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Anti-graft Kenyan activist runs for political office

ANTI-GRAFT KENYAN ACTIVIST RUNS FOR POLITICAL OFFICE

Boniface Mwangi, a photojournalist-turned-activist, has a decade-old history of being tear-gassed, arrested and beaten by police during his fight against corruption.

The 34-year-old activist has used a number of creative ways to protest, leaving President Uhuru Kenyatta's government with a fresh headache with every new method.

While working as a photographer in 2007, Mwangi covered post-election killings and maimings, motivating him to become an activist.

When Kenyan lawmakers called for a hefty salary increase in 2013, Mwangi organized a protest outside the parliament, where a number of pigs were used to portray the greed of Kenyan lawmakers.

He also burned 221 coffins outside the parliament building in Nairobi in protest at the parliamentarians' bid to triple their pay.

Now he is standing in next month's general election in Starehe, a constituency in the capital Nairobi.

"I want to bring change from within the government now as my street escapades have been successful," he said during door-to-door campaigning on the streets of Eastleigh.

Kenyan elections have always been tainted by tribal politics and bribery but Mwangi has taken a stand against graft or even holding large-scale public rallies.

- New wave

"I want my children to grow in Kenya, that I never had a chance to grow in, a Kenya with no corruption," the father of three told Anadolu Agency.

His activism seems to have had an impact in a country where public officials have previously enjoyed a relative lack of oversight of their pay.

Last week, a special commission slashed the salaries of Kenyatta, his deputy, ministers, parliamentary deputies and military chiefs in a bid to save 8.8 billion Kenyan shillings ($84.7 million) annually.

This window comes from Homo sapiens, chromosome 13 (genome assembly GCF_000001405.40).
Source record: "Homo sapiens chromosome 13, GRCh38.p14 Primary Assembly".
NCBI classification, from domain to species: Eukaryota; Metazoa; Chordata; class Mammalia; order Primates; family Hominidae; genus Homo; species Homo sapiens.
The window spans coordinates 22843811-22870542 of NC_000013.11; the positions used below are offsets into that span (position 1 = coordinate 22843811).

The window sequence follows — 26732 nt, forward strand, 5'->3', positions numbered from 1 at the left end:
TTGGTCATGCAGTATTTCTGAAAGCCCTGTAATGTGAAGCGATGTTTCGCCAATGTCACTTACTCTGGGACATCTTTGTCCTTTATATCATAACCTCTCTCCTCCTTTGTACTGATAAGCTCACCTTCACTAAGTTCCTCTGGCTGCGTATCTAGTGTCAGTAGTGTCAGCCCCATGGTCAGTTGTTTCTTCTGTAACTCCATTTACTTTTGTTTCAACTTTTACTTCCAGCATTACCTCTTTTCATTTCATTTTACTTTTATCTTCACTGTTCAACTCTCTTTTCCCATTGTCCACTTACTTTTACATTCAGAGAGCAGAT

Sarah Ikua, a college student who supports Mwangi, said he represented a new wave of Kenyan politicians.

"He is very young," she said. "Kenya has a tendency of having very old politicians who sleep in parliament. I want to vote for someone who won't go to parliament to sleep but fight for me to get employment after college."

However, Mwangi faces a significant barrier in the tribal voting system. Most voters who belong to one of the country's 42 tribes tend to cast their ballot in favor of the candidate supported by their tribal leadership, irrespective of their reputation.

There are also plenty unconvinced by Mwangi, who has said he does not support either of the two main presidential candidates -- Kenyatta or former Prime Minister Raila Odinga -- who are also standing for election on Aug. 8.

"He is very young. He has zero experience in politics and probably he will be overwhelmed with the pressure that comes with the position," businessman Tom Mutua, 44, said.

"This is not a person that I want as a leader."

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